Rental Opportunity of the Week: This Tiny Flat Has Barely Any Living Space

Humans don't need hobs or normal-sized sinks, do they??
A tiny one-bed studio for rent in Deptford, London
All photos: OpenRent
What is living in London like? Hell. Here’s proof, beyond all doubt, that renting in London is a nightmare.

What is it? A mezzanine bed-floor hovering over a kitchenette, which yes yes we have seen many times before (which, in itself, is bad – realistically, how many mezzanine bed-floors hovering over kitchens do you think is an acceptable number to have in a supposedly advanced city? In my head, the number is quite low), but there are enough nuances and quirks to this one to make it—


Worth writing 1,600 words about? — well, yeah —

Where is it? In Deptford, which is that place in south London that you are always being threatened with afters at, and so you bundle into an Uber and go, the taxi for some reason has to take some weird route around all the major bridges and tunnels to cross the river, and for some reason this is taking 55 minutes even though you only started in Wapping, but at least the afters will be good, you’re sure of it. Just the word — Deptford — it sounds like “good afters” doesn’t it, it sounds like great expansive floors of warehouses and weird old factories covered in graffiti artists’ stickers, and it sounds like everyone who lives here is a freelance creative and it doesn’t really matter if the whole thing goes on until 2, 3, maybe 4PM the next day; let’s get the decks out let’s get another bag in, actually yeah I am feeling quite ketty actually yeah, yeah shall we shall we yeah?

And then: Oh, you forgot, this is what Deptford is, isn’t it. A load of new-build flats with a complicated entry system involving too many gates. Big walk across a shared car-park/grassless outdoor space with the person who invited you all there shushing you throughout. You slide open the double doors and step out onto a balcony that is only six inches deep. An email from Uber: you just paid £61.03 to get here and all the people you shared the cab with were strangers who seem to have slipped like ether away into the crowd. You have to be quiet because their flatmate is a lawyer. Fucking hell. You have fallen for Deptford’s tricks yet again. 


What is there to do locally? To be fair to Deptford, it does still have quite an old school threatening high street, which I always respect. This isn’t me being ironic or cute: a high street that has a pool club you can’t see directly in to, a load of pizza places that are painted orange for some reason, an off-brand CeX and a train overpass nobody can figure out the exact source or exit for is better than, like, the same run of H&M, O2, Debenham’s and Card Factory you get everywhere else. British high streets should always have a weird alleyway you don’t dare go down, a strange nursery that hasn’t changed its livery for a number of years and an ominous smell. I am sick of walking past a big beige New Look!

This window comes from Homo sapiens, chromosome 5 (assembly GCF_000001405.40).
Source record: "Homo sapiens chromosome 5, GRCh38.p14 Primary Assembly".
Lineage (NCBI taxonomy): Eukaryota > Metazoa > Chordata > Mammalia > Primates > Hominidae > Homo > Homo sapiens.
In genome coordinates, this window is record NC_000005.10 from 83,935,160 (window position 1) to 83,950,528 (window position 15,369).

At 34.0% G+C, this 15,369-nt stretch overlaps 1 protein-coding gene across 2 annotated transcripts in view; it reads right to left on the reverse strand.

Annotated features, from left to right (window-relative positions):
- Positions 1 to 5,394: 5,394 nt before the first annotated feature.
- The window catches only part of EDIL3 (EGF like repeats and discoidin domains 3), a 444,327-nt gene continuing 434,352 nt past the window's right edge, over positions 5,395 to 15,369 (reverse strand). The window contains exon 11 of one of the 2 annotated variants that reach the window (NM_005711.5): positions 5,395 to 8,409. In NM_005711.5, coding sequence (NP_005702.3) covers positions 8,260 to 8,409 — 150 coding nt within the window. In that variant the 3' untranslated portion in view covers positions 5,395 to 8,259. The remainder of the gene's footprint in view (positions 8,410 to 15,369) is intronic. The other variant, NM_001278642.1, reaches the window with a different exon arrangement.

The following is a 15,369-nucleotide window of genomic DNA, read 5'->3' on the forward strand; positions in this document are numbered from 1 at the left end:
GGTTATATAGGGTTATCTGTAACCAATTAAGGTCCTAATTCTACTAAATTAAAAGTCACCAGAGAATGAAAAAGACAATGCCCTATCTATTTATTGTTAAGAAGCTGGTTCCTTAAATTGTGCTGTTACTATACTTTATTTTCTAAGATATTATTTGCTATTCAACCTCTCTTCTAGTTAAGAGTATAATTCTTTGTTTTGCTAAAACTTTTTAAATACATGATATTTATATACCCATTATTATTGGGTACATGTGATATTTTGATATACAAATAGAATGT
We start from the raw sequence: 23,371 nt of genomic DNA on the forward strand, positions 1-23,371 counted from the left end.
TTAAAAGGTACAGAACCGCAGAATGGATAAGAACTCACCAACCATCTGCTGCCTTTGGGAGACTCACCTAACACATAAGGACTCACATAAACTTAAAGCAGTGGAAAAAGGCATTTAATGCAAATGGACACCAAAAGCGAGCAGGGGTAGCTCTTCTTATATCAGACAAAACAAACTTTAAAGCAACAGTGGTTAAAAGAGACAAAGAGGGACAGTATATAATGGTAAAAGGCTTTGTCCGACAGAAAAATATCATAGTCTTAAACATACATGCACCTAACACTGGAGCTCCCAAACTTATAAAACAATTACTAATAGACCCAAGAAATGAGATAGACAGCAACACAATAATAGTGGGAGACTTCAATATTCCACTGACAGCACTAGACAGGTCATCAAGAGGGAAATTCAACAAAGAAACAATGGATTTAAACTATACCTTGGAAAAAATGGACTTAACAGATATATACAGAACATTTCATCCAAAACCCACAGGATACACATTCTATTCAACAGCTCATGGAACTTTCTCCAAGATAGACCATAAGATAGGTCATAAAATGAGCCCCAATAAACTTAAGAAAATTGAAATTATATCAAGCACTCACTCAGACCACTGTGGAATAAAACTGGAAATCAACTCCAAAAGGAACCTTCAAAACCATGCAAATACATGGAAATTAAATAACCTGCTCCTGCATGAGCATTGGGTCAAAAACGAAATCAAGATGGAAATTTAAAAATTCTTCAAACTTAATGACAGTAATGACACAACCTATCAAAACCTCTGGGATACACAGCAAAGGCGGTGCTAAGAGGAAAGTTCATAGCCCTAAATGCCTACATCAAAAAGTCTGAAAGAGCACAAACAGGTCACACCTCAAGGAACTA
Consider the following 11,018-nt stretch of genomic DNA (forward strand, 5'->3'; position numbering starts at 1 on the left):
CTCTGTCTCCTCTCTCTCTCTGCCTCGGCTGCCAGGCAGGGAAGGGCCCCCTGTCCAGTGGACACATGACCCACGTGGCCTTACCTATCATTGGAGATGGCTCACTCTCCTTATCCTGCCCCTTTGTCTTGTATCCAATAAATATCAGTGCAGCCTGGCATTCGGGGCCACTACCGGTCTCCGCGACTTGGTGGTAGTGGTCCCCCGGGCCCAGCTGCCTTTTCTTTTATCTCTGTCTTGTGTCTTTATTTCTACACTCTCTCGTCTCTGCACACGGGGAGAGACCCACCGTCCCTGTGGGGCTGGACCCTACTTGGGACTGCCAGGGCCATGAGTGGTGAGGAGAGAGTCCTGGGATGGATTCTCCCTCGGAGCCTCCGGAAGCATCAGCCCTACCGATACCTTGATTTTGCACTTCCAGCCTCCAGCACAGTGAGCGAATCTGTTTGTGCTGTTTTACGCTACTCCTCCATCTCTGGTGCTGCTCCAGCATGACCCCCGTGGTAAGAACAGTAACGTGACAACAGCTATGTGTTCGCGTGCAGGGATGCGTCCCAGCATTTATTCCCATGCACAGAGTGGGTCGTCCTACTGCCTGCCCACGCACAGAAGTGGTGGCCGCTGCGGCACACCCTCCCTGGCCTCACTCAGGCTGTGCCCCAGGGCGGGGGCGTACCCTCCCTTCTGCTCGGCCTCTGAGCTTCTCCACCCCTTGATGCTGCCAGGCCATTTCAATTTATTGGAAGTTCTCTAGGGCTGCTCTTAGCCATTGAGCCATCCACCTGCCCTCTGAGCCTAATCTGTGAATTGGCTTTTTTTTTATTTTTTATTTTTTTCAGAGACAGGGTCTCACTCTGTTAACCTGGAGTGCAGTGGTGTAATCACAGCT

Alright, how much are they asking? £1,150 p.c.m., bills included, though with caveats. 

Recently I have been getting into camping videos on YouTube, for the dual reasons of i) I find them very cosy! I find them very comforting! I just really like watching a monotone Canadian man huddle down in a tent in negative temperatures, cook a big flat pan of slop, then fall asleep on a bunk in his jeans, seemingly not having a second of fun but surviving, at least, at least there’s that; and ii) Realistically, with the housing market and the rental market going the way it’s doing, I’m going to have to get good at camping, because it is how I will probably spend the last 20 years of my natural life.


There are a few things you learn from camping videos – always carry a carbon monoxide detector, bears are less of a threat than other people, try not to ever need a shit – but the main one is: Life fundamentally only requires a few essential component parts. The rest is fluff and trinkets invented by thousands of years of society. How many little succulents do you need around your house, really? How many vases with a pair of tits painted on them? Exactly, none. All you need is one big flat chopping knife, a sleeping bag, and a big empty Dr. Pepper bottle to piss in. 

That said, I do quite like sleeping in a bed, and having the heating on, and flushing a toilet, and it seems like society is trying to edge me out from doing those things for much longer. Look at this place in Deptford, for instance, which really does pose the question: How much, really, do you actually need to live? We gave you a sink, didn’t we? The fuck else you want? 

Bed in mezzanine floor of one-bed for rent in Deptford, London

Photo: OpenRent